How is what you’re doing today affecting what you want to become tomorrow?
It’s a question that deserves to be posed more often. Unfortunately, the question that replaces it is: will this thing I’m doing make me look awesome?
Every day, we have a fresh new twenty-four hours to work on our goals. Everyone gets the same amount of time, so the only thing left is a choice. Will I do the work that will push me towards achieving my long-term goals?
Furthermore, there is another important idea that is required to achieve your goals. Sure, it’s great that you’ve found the drive to take a little bit of time each day to take a couple of steps in the right direction, but is what you’re doing the best use of your time? Said differently, is what you’re doing directly applicable to performing at your highest level?
I think we can forget this truth at times, particularly when we are surrounded by others. Instead of trying to do the things that will give us the most application for our performance, we do things that look good, but don’t really help us.
Take a distance runner for example. She enjoys running long races that are around 30K or longer. Yet she’s at the track once a week with a group doing 400m repeats. Is that track workout directly applicable to her trail races? I’d argue it probably is not. Replacing that track session by a session of hill repeats may better suit her running goals. If she doesn’t do this, she may be spending extra time on a component of her running that may not even be applicable to her racing? And since the goal of competitive athletes usually revolves around being race-ready, she will probably be better suited to run other workouts.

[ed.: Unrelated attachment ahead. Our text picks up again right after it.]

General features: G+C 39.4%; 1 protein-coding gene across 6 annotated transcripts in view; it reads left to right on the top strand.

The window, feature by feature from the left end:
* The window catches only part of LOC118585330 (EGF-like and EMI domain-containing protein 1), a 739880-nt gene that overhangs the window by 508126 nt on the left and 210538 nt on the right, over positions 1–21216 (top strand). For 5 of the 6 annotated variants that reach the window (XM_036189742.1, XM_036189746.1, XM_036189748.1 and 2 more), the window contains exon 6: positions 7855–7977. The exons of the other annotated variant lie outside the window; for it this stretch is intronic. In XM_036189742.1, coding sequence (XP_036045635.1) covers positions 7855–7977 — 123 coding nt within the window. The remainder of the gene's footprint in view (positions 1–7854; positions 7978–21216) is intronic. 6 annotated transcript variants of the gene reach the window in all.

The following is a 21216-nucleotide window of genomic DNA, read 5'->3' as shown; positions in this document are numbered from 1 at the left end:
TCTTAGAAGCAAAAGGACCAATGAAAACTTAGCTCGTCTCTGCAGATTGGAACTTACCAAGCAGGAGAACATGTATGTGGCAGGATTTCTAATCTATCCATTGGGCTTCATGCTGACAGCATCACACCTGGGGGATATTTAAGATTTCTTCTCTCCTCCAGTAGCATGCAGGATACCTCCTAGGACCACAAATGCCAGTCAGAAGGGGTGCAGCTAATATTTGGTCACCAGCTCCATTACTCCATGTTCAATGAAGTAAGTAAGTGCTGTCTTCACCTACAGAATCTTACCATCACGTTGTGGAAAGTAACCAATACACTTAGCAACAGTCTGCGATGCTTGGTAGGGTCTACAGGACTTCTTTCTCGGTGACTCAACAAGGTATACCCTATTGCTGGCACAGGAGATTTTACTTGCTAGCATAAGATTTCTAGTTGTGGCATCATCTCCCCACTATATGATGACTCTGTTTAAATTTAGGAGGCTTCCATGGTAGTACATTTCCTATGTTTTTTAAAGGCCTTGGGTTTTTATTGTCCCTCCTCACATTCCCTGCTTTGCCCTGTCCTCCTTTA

It’s all a question of applicability. If what you’re doing doesn’t have some direct link or application to what you want to be able to do tomorrow, you may want to change what you’re doing. Think about it: you only get so many hours a week to train or work on enhancing your skills. Why would you ever waste that precious time doing things that aren’t going to get you to the level you want to be at?
It all comes back to the notion of doing the work that matters. It’s certainly not glamorous, but it’s what needs to be done. For the trail runner, hill workouts will have a greater applicability to long trail races than 400m repeats on the track. For the basketball player, static drills aren’t quite as applicable to a real basketball game compared to dynamic drills with defenders.
In order to do the work that will transform you to who you want to become in the least time as possible, you need to find the things that you can practice which will have the greatest carry-over to your performance. Usually, this means a return to the fundamentals. They’re usually the best skills you can practice in order to get better at your craft.
It’s good to remember that the ones who are helping themselves the most in their quest for mastery aren’t the ones who are trying to look the best. They’re just solely focused on improving themselves, others be damned.
If what you’re doing isn’t applicable to what you want to do, why are you still doing it? By being ruthless with how you spend your time, you can train in a way that has direct applications to how you want to perform.
Whether or not you’re a world-class expert, anyone can harness the power of training with applicability.